The uprising in Libya began on Feb. 17, and 10 days later, the council was announced. (At the time, it was calling itself the national transitional council, which survives in its domain name, ntclibya.org.)
Is al-Qaeda in Libya?
Moammar Gadhafi has frequently claimed the uprising against him is led by al-Qaeda.
Over the past few decades, Islamists have had more support in eastern Libya than in the western part of the country, but experts say there is no evidence of Gadhafi's assertion.
U.S. Admiral James Stavridis, a top NATO commander, testified before the U.S. Senate armed services committee on March 29 that he does not "have detail sufficient to say there is a significant al-Qaeda presence or any other terrorist presence" in Libya. There are only "flickers" of an insurgent presence in the intelligence, according to Stavridis.
Libyans did travel to Iraq to participate in the anti-U.S. insurgency a few years ago, U.S. officials reported. Most of them came from what are now rebel strongholds in Benghazi and Derna. In February, al-Qaeda's affiliate in North Africa issued a statement promising to do whatever it could to help the Libyan rebels.
Last week, Libyan journalist Milad Hassani told the Los Angeles Times from Derna that he and others in the region were seeing "foreign fighters, Islamists, from the Gulf and other Arab countries."
Jibril was an early member, one of seven professors and one of several members educated in the West.
As an international representative of the council, he met with France's president, Nicolas Sarkozy, on March 10. After the meeting, France became the first country to recognize the council.
Tuesday was Jibril's second meeting with Clinton. He has also met John Kerry, head of the U.S. Senate foreign relations committee.
A big challenge for Jibril's diplomatic efforts is allaying concerns that the rebels are fighting an east vs. west tribal civil war and that Islamists make up a significant part of their forces.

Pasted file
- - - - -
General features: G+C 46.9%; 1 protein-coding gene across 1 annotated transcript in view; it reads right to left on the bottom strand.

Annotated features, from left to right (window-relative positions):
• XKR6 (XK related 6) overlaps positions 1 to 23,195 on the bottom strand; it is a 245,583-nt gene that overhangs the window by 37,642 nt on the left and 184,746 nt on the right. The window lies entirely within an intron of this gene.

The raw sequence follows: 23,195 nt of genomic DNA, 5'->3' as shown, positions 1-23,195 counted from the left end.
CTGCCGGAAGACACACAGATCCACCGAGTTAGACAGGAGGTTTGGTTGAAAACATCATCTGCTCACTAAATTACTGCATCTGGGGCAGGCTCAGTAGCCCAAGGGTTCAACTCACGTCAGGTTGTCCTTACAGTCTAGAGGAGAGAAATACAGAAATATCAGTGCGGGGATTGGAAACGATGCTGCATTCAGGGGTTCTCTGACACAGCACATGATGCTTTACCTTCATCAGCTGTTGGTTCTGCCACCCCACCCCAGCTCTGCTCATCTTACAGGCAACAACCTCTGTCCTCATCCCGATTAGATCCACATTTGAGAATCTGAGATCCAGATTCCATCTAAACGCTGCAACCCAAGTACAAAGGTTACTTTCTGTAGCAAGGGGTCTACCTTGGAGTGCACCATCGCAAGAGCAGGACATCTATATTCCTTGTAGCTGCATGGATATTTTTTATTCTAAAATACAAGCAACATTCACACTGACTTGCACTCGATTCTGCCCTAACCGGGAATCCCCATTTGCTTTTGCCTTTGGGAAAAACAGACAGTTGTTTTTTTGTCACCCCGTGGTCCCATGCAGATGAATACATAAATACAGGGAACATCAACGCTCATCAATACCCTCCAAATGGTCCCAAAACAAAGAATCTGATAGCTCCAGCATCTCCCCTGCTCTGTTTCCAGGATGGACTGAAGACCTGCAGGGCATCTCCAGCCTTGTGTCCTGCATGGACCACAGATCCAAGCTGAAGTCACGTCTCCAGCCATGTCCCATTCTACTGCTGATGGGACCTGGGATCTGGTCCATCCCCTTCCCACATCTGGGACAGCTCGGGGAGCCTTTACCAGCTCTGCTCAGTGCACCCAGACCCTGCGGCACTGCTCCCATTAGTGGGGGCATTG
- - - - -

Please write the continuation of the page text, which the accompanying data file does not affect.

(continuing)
Rebels' vision for Libya
It was to address those concerns that the council's political and international affairs committee drafted the statement released Tuesday in London.
In it, the council writes about its desire for democracy, civil society, pluralism and a Libyan constitution that embodies those values. There are mentions of goals that will resonate with different parts of Libyan society and in the West: "a green environment," "a free private sector," eradication of poverty and unemployment, guarantees for "the rights and empowerment of women" and respect for "the sanctity of religious doctrine."
As head of the council's crisis committee, in addition to foreign affairs, Jibril is also responsible for military affairs, and that has been at least as big a challenge.
The coalition bombing directed against Gadhafi's forces has certainly helped the rebels' military efforts but has not made up for their disorganization as a fighting force.
Last week, Ali Tarhouni, who is in charge of finance for the council, told reporters how the council initially viewed the uprising against Gadhafi.
"We were betting 24 hours, and he's gone from the country," Tarhouni explained, adding, "we're not as organized as we thought or can be."
Tarhouni was teaching economics at the University of Washington before he returned to Libya last month. When he returned, he told reporters, "There was a total vacuum [of leadership]" but also said, "We will clean it up. I promise you."